The sesi10_cname parameter indicates where the session is coming from, so resolving this IP address to a hostname allows us to correlate sessions to remote hosts. This is frequently the reason why you might not see logon sessions that you know exist. If an outward network session doesn’t exist, the unauthenticated collection methods of SharpHound have no way of enumerating this data. It is also important to note that the username parameter does NOT have a domain associated with it, which means that session information has an element of guesswork involved. SharpHound uses the global catalog to attempt to deconflict users, and figure out which domain is the proper one, but there’s no guarantee that it will pick the correct one.
LoggedOn Session Collection
The LoggedOn collection method is a much more precise collection method that returns session information by asking computers who is actually logged in to the system. The caveat is that this level of collection requires administrative privileges on hosts that you want to collect data from. This session collection is ideal for defenders, or for additional data collection after getting Domain Admin. The LoggedOn collection method uses two different methods to collect data. The first method is using the NetWkstaUserEnum NETAPI32 API call.
An example of this API call is as follows:
The second parameter of the API call is the level of the API call, with 1 returning more data than 0. Running this against a system results in data like this:
The secondary enumeration method used by the LoggedOn collection method is using the Remote Registry. SharpHound will attempt to open the Users hive of the Remote Registry if it is enabled and will look for subkeys that match the SID format. These correspond to logged-on users. In rare occasions, this data is actually accessible without Administrative privileges. You can verify if this condition occurs in your environment by running the LoggedOn collection method from an unprivileged user and checking the resulting data for results.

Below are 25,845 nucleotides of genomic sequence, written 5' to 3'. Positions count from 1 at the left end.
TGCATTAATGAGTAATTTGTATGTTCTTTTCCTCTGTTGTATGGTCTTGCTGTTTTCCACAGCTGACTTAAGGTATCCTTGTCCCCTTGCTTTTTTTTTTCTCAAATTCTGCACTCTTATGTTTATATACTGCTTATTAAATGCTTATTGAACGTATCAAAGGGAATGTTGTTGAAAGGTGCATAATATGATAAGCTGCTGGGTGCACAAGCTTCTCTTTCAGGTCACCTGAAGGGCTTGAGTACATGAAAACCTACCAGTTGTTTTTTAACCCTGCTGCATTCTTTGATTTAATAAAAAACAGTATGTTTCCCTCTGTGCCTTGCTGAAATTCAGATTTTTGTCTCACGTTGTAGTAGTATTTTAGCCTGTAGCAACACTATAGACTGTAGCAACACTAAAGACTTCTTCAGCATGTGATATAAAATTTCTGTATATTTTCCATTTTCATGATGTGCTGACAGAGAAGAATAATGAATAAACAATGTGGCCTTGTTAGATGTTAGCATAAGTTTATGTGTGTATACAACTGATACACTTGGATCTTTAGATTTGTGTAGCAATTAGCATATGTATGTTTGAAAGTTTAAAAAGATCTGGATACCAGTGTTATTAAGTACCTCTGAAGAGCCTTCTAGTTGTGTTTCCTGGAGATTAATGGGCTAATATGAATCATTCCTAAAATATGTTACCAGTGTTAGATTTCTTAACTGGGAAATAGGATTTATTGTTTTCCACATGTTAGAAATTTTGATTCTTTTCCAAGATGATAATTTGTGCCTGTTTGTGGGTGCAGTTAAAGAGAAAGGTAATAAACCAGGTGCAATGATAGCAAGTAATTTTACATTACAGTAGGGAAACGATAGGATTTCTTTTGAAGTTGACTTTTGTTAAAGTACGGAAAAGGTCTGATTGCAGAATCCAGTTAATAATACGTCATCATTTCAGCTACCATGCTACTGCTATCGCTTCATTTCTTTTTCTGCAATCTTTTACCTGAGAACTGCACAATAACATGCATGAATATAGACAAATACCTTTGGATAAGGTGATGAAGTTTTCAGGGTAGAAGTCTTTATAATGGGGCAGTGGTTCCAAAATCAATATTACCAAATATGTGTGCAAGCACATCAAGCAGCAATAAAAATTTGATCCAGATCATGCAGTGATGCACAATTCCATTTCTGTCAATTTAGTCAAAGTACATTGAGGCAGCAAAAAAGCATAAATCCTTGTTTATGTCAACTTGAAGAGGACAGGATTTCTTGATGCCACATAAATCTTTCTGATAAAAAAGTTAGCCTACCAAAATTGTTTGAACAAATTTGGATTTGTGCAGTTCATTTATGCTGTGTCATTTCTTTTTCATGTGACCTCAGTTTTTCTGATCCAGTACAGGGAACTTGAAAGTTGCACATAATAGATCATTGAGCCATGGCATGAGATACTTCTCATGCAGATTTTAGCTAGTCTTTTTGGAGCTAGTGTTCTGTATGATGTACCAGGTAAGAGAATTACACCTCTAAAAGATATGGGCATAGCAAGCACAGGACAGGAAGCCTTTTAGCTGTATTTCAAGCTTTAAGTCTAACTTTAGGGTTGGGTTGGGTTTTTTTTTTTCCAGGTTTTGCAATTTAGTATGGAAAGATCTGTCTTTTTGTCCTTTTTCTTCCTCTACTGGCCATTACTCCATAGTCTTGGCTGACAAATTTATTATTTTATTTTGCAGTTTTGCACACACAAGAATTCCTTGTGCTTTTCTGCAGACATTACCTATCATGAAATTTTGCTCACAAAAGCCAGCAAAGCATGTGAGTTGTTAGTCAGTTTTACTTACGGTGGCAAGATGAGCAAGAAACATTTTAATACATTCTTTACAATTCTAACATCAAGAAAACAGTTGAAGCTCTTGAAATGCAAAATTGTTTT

Group Membership Collection
All domain group membership collection is done through LDAP. SharpHound will ask the domain controller for a list of every group, user, and computer object in the Domain, and use the MemberOf property to resolve group membership. Group membership collection does not require touching any system other than the Domain Controller.
All AD object ACL collection is done through LDAP. SharpHound will ask the Domain Controller for a list of every user, group, computer, and domain object in the domain, and use the NTSecurityDescriptor property to resolve the access control list. ACL collection does not require touching any system other than the Domain Controller.
Trust collection is performed using the DsEnumerateDomainTrusts NETAPI32 API call. An example of running this query:
The second parameter is a set of flags that specify which trust types to return. 63 corresponds to all possible flags:
This will return all possible domain types
Object Property Collection
All property collection is done through LDAP. SharpHound will ask the Domain Controller for a list of every user and computer object in the domain, and request several different properties for each object.
For user objects, the following properties are used:
For computer objects, the following properties are used:
What systems do each collection methods target?